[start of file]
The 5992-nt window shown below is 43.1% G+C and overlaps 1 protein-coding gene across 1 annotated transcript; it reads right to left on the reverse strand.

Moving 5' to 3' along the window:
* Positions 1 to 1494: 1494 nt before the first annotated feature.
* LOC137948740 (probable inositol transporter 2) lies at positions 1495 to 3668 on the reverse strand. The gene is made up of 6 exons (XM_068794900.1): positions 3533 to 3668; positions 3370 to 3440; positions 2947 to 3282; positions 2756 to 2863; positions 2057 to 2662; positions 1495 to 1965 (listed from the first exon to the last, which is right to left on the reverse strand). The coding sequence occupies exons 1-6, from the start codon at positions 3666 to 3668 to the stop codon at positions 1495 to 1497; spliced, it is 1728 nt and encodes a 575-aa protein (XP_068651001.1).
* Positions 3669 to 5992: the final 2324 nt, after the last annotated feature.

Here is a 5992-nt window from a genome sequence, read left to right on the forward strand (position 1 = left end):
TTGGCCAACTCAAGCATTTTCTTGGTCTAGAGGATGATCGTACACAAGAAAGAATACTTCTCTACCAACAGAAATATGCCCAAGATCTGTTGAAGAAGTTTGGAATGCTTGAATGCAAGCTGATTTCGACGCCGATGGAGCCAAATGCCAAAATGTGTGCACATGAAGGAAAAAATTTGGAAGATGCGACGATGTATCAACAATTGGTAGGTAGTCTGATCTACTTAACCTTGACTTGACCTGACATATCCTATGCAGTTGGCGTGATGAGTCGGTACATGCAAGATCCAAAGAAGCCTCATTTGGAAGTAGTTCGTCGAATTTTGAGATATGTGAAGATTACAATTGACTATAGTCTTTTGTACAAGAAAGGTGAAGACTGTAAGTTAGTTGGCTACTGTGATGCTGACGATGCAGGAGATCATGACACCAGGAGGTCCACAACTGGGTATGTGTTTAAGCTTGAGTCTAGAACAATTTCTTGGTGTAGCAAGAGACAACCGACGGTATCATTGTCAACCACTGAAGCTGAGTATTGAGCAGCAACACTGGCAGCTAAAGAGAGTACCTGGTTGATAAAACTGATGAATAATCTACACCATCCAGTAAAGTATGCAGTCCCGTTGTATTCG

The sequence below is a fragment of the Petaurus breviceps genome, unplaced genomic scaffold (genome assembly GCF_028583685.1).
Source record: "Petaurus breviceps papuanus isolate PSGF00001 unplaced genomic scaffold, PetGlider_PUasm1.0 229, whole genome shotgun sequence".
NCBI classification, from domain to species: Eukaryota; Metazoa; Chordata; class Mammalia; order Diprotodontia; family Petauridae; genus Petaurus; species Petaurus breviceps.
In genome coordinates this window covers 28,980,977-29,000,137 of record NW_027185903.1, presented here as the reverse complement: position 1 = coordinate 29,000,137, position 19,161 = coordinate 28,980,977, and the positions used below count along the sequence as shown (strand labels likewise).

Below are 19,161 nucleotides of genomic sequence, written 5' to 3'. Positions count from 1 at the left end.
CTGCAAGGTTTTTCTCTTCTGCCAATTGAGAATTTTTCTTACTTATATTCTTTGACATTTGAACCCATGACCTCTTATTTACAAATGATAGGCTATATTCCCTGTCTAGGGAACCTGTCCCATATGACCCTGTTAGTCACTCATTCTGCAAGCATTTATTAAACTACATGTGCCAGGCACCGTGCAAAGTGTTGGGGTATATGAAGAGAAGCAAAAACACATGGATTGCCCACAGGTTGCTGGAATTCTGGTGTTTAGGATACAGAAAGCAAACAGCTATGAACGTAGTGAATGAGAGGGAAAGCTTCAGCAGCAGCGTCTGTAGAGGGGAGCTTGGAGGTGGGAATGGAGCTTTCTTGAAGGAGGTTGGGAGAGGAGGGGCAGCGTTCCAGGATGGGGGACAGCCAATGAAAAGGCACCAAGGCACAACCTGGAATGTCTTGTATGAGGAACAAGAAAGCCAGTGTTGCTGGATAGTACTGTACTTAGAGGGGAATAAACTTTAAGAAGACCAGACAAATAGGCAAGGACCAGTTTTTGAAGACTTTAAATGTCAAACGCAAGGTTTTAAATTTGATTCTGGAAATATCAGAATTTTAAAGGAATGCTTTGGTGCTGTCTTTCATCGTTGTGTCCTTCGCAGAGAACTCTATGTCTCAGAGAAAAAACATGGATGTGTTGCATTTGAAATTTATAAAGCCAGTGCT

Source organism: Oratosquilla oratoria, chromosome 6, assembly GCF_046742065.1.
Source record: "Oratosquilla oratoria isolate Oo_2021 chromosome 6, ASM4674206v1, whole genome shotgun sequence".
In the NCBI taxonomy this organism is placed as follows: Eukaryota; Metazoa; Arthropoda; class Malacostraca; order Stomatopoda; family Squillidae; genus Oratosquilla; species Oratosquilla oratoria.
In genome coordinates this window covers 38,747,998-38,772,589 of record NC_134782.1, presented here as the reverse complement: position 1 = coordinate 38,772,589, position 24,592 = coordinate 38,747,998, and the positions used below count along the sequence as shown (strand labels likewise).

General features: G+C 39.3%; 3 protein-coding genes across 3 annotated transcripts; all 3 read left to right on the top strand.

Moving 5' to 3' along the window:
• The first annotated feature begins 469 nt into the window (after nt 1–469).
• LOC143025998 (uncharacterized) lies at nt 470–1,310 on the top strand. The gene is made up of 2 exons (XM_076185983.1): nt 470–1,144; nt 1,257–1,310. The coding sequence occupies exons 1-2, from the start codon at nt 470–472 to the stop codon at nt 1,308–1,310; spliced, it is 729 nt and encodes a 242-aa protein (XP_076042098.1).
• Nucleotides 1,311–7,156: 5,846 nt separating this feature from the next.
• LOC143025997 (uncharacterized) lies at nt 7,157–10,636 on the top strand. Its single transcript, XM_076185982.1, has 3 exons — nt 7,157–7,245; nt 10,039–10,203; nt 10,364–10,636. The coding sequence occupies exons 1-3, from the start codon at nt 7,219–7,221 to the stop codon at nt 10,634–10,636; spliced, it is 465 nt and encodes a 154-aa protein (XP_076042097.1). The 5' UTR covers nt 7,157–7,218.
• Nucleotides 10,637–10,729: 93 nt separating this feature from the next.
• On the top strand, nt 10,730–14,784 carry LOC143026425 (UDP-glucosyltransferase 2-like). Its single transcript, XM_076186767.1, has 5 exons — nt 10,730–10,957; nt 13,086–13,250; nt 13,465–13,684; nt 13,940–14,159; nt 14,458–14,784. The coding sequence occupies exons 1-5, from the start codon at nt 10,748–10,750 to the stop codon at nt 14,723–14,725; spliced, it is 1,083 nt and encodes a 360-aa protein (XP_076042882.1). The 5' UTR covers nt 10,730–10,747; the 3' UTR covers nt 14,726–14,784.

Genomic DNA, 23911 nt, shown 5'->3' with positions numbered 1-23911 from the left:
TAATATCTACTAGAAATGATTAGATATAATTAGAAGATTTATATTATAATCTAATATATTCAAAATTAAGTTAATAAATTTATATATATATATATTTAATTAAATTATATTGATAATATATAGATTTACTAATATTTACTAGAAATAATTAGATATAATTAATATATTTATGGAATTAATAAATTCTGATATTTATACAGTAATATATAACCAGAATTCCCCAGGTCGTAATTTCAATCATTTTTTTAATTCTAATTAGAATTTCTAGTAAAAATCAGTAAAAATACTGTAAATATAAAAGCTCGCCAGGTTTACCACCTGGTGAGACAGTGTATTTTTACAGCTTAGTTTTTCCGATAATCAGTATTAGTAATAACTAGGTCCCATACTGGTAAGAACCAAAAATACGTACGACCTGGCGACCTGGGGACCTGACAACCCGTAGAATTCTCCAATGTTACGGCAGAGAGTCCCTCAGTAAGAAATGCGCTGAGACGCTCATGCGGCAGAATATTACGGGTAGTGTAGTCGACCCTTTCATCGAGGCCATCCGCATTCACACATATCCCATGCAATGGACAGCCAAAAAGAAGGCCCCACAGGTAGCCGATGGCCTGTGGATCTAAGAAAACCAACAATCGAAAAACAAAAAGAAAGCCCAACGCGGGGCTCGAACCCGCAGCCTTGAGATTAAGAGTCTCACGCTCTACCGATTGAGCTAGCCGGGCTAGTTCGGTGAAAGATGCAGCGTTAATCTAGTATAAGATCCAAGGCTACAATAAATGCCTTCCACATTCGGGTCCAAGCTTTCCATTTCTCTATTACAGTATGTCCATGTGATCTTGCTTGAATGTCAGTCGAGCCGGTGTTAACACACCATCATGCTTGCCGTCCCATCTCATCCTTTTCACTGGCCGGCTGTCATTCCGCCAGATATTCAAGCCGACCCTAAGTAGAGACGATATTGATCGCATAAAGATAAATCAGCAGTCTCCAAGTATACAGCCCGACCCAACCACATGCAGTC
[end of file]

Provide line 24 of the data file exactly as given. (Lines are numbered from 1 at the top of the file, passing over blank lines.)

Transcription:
• Nucleotides 10,637–10,729: 93 nt separating this feature from the next.